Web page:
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Nepal drains risky glacial lake near Mount Everest

 

Nepal has successfully drained part of a giant glacial lake near Mount Everest, averting risk of a disastrous flood that could have threatened thousands of lives, officials said Monday.

Scientists say climate change is causing Himalayan glaciers to melt at an alarming rate, creating huge glacial lakes which could burst their banks and devastate mountain communities.

Imja Tsho, located at an altitude of 5,010 metres (16,437 feet), just 10 kilometres (6.2 miles) south of the world’s highest peak, is the fastest-growing glacial lake in Nepal.

Draining the lake

“Draining the lake was on the priority of the government because of its high risk. We have successfully mitigated a disaster right now,” Top Bahadur Khatri, the project manager of the Community Based Flood and Glacial Lake Outburst Risk Reduction Project, said.

Khatri said that the lake, nearly 150 metres deep, had its water lowered by 3.5 metres after six months of rigorous work – draining more than five million cubic metres of water.

The Nepal government worked together with United Nations Development Programme (UNDP) to drain the lake.

A team of 40 Nepal army personnel and more than 100 local high altitude workers worked in shifts since April to complete the project, airlifting or using yaks to transport the equipment.

“A 45-metres long tunnel was constructed to aid outflow of the lake downstream. We have also installed a mechanical gate to control the discharge,” said Lieutenant Colonel Bharat Lal Shrestha, who led the army team.

“Because of the wind, snow and thin air, we could work only two or three hours a day. It was a challenging task,” he said.

The surface area covered by the lake expanded from 0.4 to 1.01 square kilometres between 1984 and 2009, triggering concerns that it may breach its banks and flood villages downstream.

Catastrophic impact

Experts say that a flood would have a catastrophic impact on the lives of more than 50,000 people living in nearby villages and even in southern districts of the country.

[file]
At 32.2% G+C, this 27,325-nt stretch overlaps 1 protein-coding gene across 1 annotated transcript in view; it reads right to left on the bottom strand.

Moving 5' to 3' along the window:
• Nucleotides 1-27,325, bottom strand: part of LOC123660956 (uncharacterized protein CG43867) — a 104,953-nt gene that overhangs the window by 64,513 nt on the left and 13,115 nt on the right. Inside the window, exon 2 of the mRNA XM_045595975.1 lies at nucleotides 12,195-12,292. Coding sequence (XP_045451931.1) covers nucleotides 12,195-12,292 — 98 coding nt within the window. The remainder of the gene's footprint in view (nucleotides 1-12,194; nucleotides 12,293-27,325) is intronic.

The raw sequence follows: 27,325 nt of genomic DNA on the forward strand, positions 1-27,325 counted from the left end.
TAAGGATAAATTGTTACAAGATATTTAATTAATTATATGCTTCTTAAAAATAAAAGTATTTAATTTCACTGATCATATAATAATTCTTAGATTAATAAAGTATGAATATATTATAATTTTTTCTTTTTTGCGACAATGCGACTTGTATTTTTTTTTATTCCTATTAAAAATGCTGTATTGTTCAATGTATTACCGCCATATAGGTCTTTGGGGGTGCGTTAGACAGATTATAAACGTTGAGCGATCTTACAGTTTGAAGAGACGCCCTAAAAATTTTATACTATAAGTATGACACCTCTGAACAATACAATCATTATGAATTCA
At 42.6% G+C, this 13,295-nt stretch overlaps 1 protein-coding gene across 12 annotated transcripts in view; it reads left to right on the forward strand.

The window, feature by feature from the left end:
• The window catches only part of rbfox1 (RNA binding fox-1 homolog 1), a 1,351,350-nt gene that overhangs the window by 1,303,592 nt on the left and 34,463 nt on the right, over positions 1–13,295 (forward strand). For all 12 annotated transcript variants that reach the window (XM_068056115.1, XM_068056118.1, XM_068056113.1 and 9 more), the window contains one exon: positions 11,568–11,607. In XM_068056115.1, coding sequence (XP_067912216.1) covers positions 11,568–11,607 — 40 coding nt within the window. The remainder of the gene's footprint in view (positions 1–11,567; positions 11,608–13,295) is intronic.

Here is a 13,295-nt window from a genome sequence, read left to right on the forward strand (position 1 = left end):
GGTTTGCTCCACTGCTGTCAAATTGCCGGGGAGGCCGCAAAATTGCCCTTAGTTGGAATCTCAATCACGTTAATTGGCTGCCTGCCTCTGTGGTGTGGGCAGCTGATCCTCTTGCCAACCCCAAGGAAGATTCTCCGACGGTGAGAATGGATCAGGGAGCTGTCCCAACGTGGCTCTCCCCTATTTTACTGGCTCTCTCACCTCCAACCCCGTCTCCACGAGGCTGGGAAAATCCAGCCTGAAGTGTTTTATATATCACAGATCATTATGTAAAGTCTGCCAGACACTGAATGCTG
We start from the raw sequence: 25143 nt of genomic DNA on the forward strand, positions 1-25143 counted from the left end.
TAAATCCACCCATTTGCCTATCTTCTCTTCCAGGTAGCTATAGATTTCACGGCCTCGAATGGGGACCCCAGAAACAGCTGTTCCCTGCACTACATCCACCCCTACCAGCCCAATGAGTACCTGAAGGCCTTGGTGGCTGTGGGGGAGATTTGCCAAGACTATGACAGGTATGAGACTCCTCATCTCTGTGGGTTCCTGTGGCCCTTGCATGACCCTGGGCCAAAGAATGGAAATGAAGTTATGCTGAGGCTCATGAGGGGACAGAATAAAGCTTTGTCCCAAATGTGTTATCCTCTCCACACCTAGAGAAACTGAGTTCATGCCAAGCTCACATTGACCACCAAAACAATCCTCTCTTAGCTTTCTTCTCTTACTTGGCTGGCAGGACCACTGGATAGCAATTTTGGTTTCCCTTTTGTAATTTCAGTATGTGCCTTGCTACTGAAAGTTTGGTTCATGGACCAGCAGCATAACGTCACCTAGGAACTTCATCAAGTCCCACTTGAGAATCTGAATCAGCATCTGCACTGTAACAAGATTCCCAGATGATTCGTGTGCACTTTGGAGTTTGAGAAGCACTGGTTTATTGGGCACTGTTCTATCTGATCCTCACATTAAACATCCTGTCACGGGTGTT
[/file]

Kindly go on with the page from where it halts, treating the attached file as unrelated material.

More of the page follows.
As part of the project, early warning systems have also been installed in villages downstream.

“Our plan is to now replicate the work in other high-risk glacial lakes,” Khatri said.

Nepal is home to some 3,000 glacial lakes.

A study published by the Kathmandu-based International Centre for Integrated Mountain Development used satellite imagery to show how Nepal’s glaciers had already shrunk by nearly a quarter between 1977 and 2010.

Nepal has successfully drained part of a giant glacial lake near Mount Everest, averting risk of a disastrous flood that could have threatened thousands of lives, officials said Monday.

Scientists say climate change is causing Himalayan glaciers to melt at an alarming rate, creating huge glacial lakes which could burst their banks and devastate mountain communities.

Imja Tsho, located at an altitude of 5,010 metres (16,437 feet), just 10 kilometres (6.2 miles) south of the world’s highest peak, is the fastest-growing glacial lake in Nepal.

Draining the lake

“Draining the lake was on the priority of the government because of its high risk. We have successfully mitigated a disaster right now,” Top Bahadur Khatri, the project manager of the Community Based Flood and Glacial Lake Outburst Risk Reduction Project, said.

Khatri said that the lake, nearly 150 metres deep, had its water lowered by 3.5 metres after six months of rigorous work – draining more than five million cubic metres of water.

The Nepal government worked together with United Nations Development Programme (UNDP) to drain the lake.

A team of 40 Nepal army personnel and more than 100 local high altitude workers worked in shifts since April to complete the project, airlifting or using yaks to transport the equipment.

“A 45-metres long tunnel was constructed to aid outflow of the lake downstream. We have also installed a mechanical gate to control the discharge,” said Lieutenant Colonel Bharat Lal Shrestha, who led the army team.

“Because of the wind, snow and thin air, we could work only two or three hours a day. It was a challenging task,” he said.

The surface area covered by the lake expanded from 0.4 to 1.01 square kilometres between 1984 and 2009, triggering concerns that it may breach its banks and flood villages downstream.

Catastrophic impact

Experts say that a flood would have a catastrophic impact on the lives of more than 50,000 people living in nearby villages and even in southern districts of the country.

As part of the project, early warning systems have also been installed in villages downstream.

“Our plan is to now replicate the work in other high-risk glacial lakes,” Khatri said.

Nepal is home to some 3,000 glacial lakes.

A study published by the Kathmandu-based International Centre for Integrated Mountain Development used satellite imagery to show how Nepal’s glaciers had already shrunk by nearly a quarter between 1977 and 2010.

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